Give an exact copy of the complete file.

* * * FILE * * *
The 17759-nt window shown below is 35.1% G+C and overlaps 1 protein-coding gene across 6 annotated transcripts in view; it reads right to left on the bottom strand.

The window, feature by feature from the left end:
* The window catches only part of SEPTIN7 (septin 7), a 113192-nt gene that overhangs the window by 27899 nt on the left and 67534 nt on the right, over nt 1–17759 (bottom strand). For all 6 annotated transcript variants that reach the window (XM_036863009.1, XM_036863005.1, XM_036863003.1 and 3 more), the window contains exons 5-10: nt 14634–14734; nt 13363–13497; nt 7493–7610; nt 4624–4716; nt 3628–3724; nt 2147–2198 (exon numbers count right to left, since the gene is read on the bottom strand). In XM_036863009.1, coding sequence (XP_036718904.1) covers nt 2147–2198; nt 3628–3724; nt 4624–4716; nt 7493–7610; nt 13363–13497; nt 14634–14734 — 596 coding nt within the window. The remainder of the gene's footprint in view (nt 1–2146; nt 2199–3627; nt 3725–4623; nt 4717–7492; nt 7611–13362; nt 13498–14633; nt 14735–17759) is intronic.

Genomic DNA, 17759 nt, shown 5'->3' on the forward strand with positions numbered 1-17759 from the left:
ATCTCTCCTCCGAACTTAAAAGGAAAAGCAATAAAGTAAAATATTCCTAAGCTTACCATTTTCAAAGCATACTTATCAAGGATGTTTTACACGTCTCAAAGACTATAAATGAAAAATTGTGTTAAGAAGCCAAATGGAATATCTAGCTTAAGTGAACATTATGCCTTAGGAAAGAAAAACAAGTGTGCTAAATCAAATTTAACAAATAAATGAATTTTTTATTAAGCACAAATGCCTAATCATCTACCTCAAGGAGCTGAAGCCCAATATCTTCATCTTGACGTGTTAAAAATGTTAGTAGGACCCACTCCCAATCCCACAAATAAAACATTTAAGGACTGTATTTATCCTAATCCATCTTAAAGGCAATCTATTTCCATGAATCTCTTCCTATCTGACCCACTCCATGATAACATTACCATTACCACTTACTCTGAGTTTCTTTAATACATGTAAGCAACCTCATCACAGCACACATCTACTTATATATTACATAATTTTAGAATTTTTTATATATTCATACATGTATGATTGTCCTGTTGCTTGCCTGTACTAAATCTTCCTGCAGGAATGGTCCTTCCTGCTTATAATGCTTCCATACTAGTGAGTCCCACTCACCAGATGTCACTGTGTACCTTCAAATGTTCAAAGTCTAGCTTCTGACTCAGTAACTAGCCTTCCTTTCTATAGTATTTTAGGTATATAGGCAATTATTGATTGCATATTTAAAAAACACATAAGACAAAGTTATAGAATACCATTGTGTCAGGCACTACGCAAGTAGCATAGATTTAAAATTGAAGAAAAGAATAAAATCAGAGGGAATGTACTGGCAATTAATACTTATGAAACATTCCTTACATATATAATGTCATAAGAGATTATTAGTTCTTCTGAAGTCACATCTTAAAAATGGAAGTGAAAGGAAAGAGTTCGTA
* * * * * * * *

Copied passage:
The 17759-nt window shown below is 35.1% G+C and overlaps 1 protein-coding gene across 6 annotated transcripts in view; it reads right to left on the bottom strand.

The window, feature by feature from the left end:
* The window catches only part of SEPTIN7 (septin 7), a 113192-nt gene that overhangs the window by 27899 nt on the left and 67534 nt on the right, over nt 1–17759 (bottom strand). For all 6 annotated transcript variants that reach the window (XM_036863009.1, XM_036863005.1, XM_036863003.1 and 3 more), the window contains exons 5-10: nt 14634–14734; nt 13363–13497; nt 7493–7610; nt 4624–4716; nt 3628–3724; nt 2147–2198 (exon numbers count right to left, since the gene is read on the bottom strand). In XM_036863009.1, coding sequence (XP_036718904.1) covers nt 2147–2198; nt 3628–3724; nt 4624–4716; nt 7493–7610; nt 13363–13497; nt 14634–14734 — 596 coding nt within the window. The remainder of the gene's footprint in view (nt 1–2146; nt 2199–3627; nt 3725–4623; nt 4717–7492; nt 7611–13362; nt 13498–14633; nt 14735–17759) is intronic.

Genomic DNA, 17759 nt, shown 5'->3' on the forward strand with positions numbered 1-17759 from the left:
ATCTCTCCTCCGAACTTAAAAGGAAAAGCAATAAAGTAAAATATTCCTAAGCTTACCATTTTCAAAGCATACTTATCAAGGATGTTTTACACGTCTCAAAGACTATAAATGAAAAATTGTGTTAAGAAGCCAAATGGAATATCTAGCTTAAGTGAACATTATGCCTTAGGAAAGAAAAACAAGTGTGCTAAATCAAATTTAACAAATAAATGAATTTTTTATTAAGCACAAATGCCTAATCATCTACCTCAAGGAGCTGAAGCCCAATATCTTCATCTTGACGTGTTAAAAATGTTAGTAGGACCCACTCCCAATCCCACAAATAAAACATTTAAGGACTGTATTTATCCTAATCCATCTTAAAGGCAATCTATTTCCATGAATCTCTTCCTATCTGACCCACTCCATGATAACATTACCATTACCACTTACTCTGAGTTTCTTTAATACATGTAAGCAACCTCATCACAGCACACATCTACTTATATATTACATAATTTTAGAATTTTTTATATATTCATACATGTATGATTGTCCTGTTGCTTGCCTGTACTAAATCTTCCTGCAGGAATGGTCCTTCCTGCTTATAATGCTTCCATACTAGTGAGTCCCACTCACCAGATGTCACTGTGTACCTTCAAATGTTCAAAGTCTAGCTTCTGACTCAGTAACTAGCCTTCCTTTCTATAGTATTTTAGGTATATAGGCAATTATTGATTGCATATTTAAAAAACACATAAGACAAAGTTATAGAATACCATTGTGTCAGGCACTACGCAAGTAGCATAGATTTAAAATTGAAGAAAAGAATAAAATCAGAGGGAATGTACTGGCAATTAATACTTATGAAACATTCCTTACATATATAATGTCATAAGAGATTATTAGTTCTTCTGAAGTCACATCTTAAAAATGGAAGTGAAAGGAAAGAGTTCGTA